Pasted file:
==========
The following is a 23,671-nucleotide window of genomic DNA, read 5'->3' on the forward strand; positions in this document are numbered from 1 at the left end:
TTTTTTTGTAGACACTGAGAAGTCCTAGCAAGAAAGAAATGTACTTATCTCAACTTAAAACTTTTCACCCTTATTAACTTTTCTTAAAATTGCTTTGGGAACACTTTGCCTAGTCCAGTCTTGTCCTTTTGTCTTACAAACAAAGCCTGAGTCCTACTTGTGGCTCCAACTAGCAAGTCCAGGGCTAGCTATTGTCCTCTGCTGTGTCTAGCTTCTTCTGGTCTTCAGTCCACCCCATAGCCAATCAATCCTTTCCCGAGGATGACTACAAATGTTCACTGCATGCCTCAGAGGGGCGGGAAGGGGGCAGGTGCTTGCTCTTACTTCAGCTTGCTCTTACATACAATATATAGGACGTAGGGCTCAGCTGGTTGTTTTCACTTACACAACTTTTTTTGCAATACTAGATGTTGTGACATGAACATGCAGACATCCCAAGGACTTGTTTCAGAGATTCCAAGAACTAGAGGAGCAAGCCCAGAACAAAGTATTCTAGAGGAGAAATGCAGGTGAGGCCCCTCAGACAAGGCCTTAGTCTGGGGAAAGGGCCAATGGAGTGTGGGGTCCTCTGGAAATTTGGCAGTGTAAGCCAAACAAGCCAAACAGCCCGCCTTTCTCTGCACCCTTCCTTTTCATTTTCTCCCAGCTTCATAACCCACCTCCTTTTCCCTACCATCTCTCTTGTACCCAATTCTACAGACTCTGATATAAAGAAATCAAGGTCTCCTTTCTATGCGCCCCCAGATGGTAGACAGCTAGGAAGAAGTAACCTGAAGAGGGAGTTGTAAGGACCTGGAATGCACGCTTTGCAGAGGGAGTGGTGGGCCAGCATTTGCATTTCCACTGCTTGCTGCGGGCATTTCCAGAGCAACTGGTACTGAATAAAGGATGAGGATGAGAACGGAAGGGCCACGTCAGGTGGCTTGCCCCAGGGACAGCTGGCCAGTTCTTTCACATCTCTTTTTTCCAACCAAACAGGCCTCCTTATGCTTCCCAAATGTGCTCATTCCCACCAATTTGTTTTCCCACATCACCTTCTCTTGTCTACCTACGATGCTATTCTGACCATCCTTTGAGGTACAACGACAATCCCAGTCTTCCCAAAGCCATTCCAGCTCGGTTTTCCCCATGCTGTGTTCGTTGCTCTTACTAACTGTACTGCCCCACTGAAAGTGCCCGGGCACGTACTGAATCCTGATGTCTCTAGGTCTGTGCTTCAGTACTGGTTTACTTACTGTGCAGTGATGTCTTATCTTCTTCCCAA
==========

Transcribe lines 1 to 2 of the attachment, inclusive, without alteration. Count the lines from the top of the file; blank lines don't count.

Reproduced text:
The following is a 23,671-nucleotide window of genomic DNA, read 5'->3' on the forward strand; positions in this document are numbered from 1 at the left end:
TTTTTTTGTAGACACTGAGAAGTCCTAGCAAGAAAGAAATGTACTTATCTCAACTTAAAACTTTTCACCCTTATTAACTTTTCTTAAAATTGCTTTGGGAACACTTTGCCTAGTCCAGTCTTGTCCTTTTGTCTTACAAACAAAGCCTGAGTCCTACTTGTGGCTCCAACTAGCAAGTCCAGGGCTAGCTATTGTCCTCTGCTGTGTCTAGCTTCTTCTGGTCTTCAGTCCACCCCATAGCCAATCAATCCTTTCCCGAGGATGACTACAAATGTTCACTGCATGCCTCAGAGGGGCGGGAAGGGGGCAGGTGCTTGCTCTTACTTCAGCTTGCTCTTACATACAATATATAGGACGTAGGGCTCAGCTGGTTGTTTTCACTTACACAACTTTTTTTGCAATACTAGATGTTGTGACATGAACATGCAGACATCCCAAGGACTTGTTTCAGAGATTCCAAGAACTAGAGGAGCAAGCCCAGAACAAAGTATTCTAGAGGAGAAATGCAGGTGAGGCCCCTCAGACAAGGCCTTAGTCTGGGGAAAGGGCCAATGGAGTGTGGGGTCCTCTGGAAATTTGGCAGTGTAAGCCAAACAAGCCAAACAGCCCGCCTTTCTCTGCACCCTTCCTTTTCATTTTCTCCCAGCTTCATAACCCACCTCCTTTTCCCTACCATCTCTCTTGTACCCAATTCTACAGACTCTGATATAAAGAAATCAAGGTCTCCTTTCTATGCGCCCCCAGATGGTAGACAGCTAGGAAGAAGTAACCTGAAGAGGGAGTTGTAAGGACCTGGAATGCACGCTTTGCAGAGGGAGTGGTGGGCCAGCATTTGCATTTCCACTGCTTGCTGCGGGCATTTCCAGAGCAACTGGTACTGAATAAAGGATGAGGATGAGAACGGAAGGGCCACGTCAGGTGGCTTGCCCCAGGGACAGCTGGCCAGTTCTTTCACATCTCTTTTTTCCAACCAAACAGGCCTCCTTATGCTTCCCAAATGTGCTCATTCCCACCAATTTGTTTTCCCACATCACCTTCTCTTGTCTACCTACGATGCTATTCTGACCATCCTTTGAGGTACAACGACAATCCCAGTCTTCCCAAAGCCATTCCAGCTCGGTTTTCCCCATGCTGTGTTCGTTGCTCTTACTAACTGTACTGCCCCACTGAAAGTGCCCGGGCACGTACTGAATCCTGATGTCTCTAGGTCTGTGCTTCAGTACTGGTTTACTTACTGTGCAGTGATGTCTTATCTTCTTCCCAA